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I was initiated into the film distribution business starting in foreign sales, and then launched a domestic home video label for the same company. In this work, I noticed something disconcerting: the business of film distribution was predicated on being in the know of some basic information, and then trading on it.
The value of the knowledgeable middlemen was in knowing who to sell to, for how much, and how to go about it. Actual rights to one’s intellectual property and content were seized, and the money made from "exploiting" it went to the middleman. Much of the time, one did not receive one’s due share. All sorts of money was being spent by those middlemen going from place to place to sell and resell rights.
There’s got to be a better way to do business that works for the actual investors in the product being sold. Do producers of food products go through the same experience? No. They just sell items through a wholesaler who takes a fee for doing the work and yes, for knowing the names of whom to sell to.
People ask me, "Doesn’t The Film Collaborative want to make money?" To this I almost always answer the following: "We monetize transparency, not secrecy." We rely on filmmakers to pay us, not the other way around. Our sales contracts are between buyer and filmmaker, and filmmakers are told everything about every offer, every deal, know all the contact info and all the details every step of the way. It’s their contract. We don’t take any rights and they can cancel working with us at any time.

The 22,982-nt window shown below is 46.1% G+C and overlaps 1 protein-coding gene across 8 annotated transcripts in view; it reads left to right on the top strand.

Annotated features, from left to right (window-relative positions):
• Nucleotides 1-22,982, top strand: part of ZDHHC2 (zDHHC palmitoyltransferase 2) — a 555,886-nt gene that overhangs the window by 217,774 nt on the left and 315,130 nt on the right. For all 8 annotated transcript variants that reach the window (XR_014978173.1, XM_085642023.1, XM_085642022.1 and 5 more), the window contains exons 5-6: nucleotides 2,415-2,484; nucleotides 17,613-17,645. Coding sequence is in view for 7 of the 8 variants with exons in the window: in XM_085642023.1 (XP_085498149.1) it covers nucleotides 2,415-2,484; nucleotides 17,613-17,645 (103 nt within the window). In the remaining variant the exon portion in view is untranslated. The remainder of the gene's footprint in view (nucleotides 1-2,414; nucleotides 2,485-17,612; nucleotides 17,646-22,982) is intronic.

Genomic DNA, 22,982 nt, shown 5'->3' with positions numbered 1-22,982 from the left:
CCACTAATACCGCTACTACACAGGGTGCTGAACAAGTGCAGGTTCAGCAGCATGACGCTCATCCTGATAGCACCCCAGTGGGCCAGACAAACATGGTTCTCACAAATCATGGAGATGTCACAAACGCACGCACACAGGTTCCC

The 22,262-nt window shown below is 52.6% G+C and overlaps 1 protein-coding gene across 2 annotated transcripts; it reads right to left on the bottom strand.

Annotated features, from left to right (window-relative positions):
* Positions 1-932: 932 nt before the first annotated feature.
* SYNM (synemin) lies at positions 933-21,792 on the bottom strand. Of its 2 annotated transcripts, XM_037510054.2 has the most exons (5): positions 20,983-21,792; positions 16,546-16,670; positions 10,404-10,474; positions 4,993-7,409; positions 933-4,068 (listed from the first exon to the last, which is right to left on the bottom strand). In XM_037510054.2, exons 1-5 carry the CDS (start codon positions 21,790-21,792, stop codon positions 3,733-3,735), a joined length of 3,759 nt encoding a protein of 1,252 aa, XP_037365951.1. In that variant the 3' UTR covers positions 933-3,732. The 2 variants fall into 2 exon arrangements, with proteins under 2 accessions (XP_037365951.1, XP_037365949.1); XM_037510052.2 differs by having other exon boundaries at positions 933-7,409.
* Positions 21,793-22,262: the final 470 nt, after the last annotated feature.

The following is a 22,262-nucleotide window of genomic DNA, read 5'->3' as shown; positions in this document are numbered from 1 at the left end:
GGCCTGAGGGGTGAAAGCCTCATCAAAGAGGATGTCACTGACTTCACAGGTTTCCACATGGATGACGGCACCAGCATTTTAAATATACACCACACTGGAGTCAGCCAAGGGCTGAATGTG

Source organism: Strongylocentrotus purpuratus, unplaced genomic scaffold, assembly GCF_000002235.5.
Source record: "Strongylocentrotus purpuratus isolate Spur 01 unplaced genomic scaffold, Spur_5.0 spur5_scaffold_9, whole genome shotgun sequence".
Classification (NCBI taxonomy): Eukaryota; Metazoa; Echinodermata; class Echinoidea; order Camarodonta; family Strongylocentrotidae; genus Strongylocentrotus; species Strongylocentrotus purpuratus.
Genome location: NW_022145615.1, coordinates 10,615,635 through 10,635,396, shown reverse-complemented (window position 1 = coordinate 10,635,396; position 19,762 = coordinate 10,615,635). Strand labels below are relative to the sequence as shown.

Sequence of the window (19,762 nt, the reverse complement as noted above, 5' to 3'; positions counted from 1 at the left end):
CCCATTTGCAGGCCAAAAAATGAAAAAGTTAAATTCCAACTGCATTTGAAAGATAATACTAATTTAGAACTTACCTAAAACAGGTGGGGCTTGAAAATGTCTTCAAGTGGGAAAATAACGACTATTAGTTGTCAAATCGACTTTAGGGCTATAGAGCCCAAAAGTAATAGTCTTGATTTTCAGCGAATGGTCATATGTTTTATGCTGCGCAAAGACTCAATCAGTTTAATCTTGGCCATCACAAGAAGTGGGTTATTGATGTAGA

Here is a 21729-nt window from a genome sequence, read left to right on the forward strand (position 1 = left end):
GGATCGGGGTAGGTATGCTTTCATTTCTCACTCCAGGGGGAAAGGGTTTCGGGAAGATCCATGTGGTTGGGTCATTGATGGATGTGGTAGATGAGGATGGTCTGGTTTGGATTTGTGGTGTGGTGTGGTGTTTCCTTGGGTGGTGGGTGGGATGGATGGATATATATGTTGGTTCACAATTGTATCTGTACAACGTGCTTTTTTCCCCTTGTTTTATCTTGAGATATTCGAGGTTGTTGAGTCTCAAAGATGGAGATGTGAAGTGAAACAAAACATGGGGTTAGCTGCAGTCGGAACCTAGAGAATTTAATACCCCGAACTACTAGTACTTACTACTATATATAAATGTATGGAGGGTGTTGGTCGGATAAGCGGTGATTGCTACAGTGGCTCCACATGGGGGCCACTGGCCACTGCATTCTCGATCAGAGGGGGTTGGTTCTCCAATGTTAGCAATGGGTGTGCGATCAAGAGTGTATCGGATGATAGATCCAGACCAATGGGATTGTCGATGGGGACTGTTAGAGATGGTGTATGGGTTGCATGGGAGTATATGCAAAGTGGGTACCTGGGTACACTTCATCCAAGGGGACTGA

We are not martyrs, and we are not pursuing poverty. I have a mortgage, love to travel, would die of starvation without restaurants, and my cat named Kitten eats only the finest feline food available. But The Film Collaborative will sustain itself financially by monetizing transparency. We’re the first non-profit to focus on distribution for art house / independent cinema, first through distribution education and next by facilitating sustainable and filmmaker-friendly distribution needs. We are happy to provide direct services if desired, but we also happily refer filmmakers to our distribution "partners." We don’t take extra fees for the referral, and some services or aggregators offer our members a discount. We refer filmmakers to companies such as New Video because they do what they do well, their fees are reasonable, and they don’t have a reputation for screwing over filmmakers.
We recognize that we cannot be all things to all people all at once. Even when filmmakers want us to handle everything because they trust us, we gladly refer out if we believe a certain partner or buyer will do a better job than we can at that time. We’re not competitive and we’d rather not do everything if we cannot do it well. Digital distribution is not just getting films onto platforms. It’s about making sure there are audiences for them and thus connecting these audience members to each other. We focus on helping a filmmaker build her/his own brand, develop a community around the films and filmmaking, distribute directly and work with the best services available to get the best conditions on key platforms. For all filmmakers who work with us, we strive to find and resolve the best and safest distribution possible for them at the time.